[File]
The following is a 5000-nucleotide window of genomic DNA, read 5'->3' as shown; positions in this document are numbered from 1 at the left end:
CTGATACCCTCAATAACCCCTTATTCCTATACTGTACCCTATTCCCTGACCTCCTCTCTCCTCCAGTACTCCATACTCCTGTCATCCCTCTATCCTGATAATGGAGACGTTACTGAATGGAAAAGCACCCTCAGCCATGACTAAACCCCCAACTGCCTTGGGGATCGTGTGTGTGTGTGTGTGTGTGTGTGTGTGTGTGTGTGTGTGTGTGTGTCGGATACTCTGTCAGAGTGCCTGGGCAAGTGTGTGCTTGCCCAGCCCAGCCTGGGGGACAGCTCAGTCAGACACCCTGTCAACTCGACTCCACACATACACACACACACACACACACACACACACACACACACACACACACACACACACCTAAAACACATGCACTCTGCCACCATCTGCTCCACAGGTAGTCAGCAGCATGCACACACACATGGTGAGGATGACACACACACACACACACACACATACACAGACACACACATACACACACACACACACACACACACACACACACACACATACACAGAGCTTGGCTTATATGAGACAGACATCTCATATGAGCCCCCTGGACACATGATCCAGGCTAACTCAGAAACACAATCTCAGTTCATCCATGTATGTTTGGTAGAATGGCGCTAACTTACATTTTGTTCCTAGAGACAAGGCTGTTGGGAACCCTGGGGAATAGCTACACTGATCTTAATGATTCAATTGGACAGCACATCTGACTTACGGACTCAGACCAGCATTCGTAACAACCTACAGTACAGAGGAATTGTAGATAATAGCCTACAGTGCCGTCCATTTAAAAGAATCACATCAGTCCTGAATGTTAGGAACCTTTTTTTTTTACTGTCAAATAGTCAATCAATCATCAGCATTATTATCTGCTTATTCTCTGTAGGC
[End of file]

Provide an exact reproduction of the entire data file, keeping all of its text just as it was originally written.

The following is a 5000-nucleotide window of genomic DNA, read 5'->3' as shown; positions in this document are numbered from 1 at the left end:
CTGATACCCTCAATAACCCCTTATTCCTATACTGTACCCTATTCCCTGACCTCCTCTCTCCTCCAGTACTCCATACTCCTGTCATCCCTCTATCCTGATAATGGAGACGTTACTGAATGGAAAAGCACCCTCAGCCATGACTAAACCCCCAACTGCCTTGGGGATCGTGTGTGTGTGTGTGTGTGTGTGTGTGTGTGTGTGTGTGTGTGTGTGTCGGATACTCTGTCAGAGTGCCTGGGCAAGTGTGTGCTTGCCCAGCCCAGCCTGGGGGACAGCTCAGTCAGACACCCTGTCAACTCGACTCCACACATACACACACACACACACACACACACACACACACACACACACACACACACACACCTAAAACACATGCACTCTGCCACCATCTGCTCCACAGGTAGTCAGCAGCATGCACACACACATGGTGAGGATGACACACACACACACACACACACATACACAGACACACACATACACACACACACACACACACACACACACACACACACATACACAGAGCTTGGCTTATATGAGACAGACATCTCATATGAGCCCCCTGGACACATGATCCAGGCTAACTCAGAAACACAATCTCAGTTCATCCATGTATGTTTGGTAGAATGGCGCTAACTTACATTTTGTTCCTAGAGACAAGGCTGTTGGGAACCCTGGGGAATAGCTACACTGATCTTAATGATTCAATTGGACAGCACATCTGACTTACGGACTCAGACCAGCATTCGTAACAACCTACAGTACAGAGGAATTGTAGATAATAGCCTACAGTGCCGTCCATTTAAAAGAATCACATCAGTCCTGAATGTTAGGAACCTTTTTTTTTTACTGTCAAATAGTCAATCAATCATCAGCATTATTATCTGCTTATTCTCTGTAGGC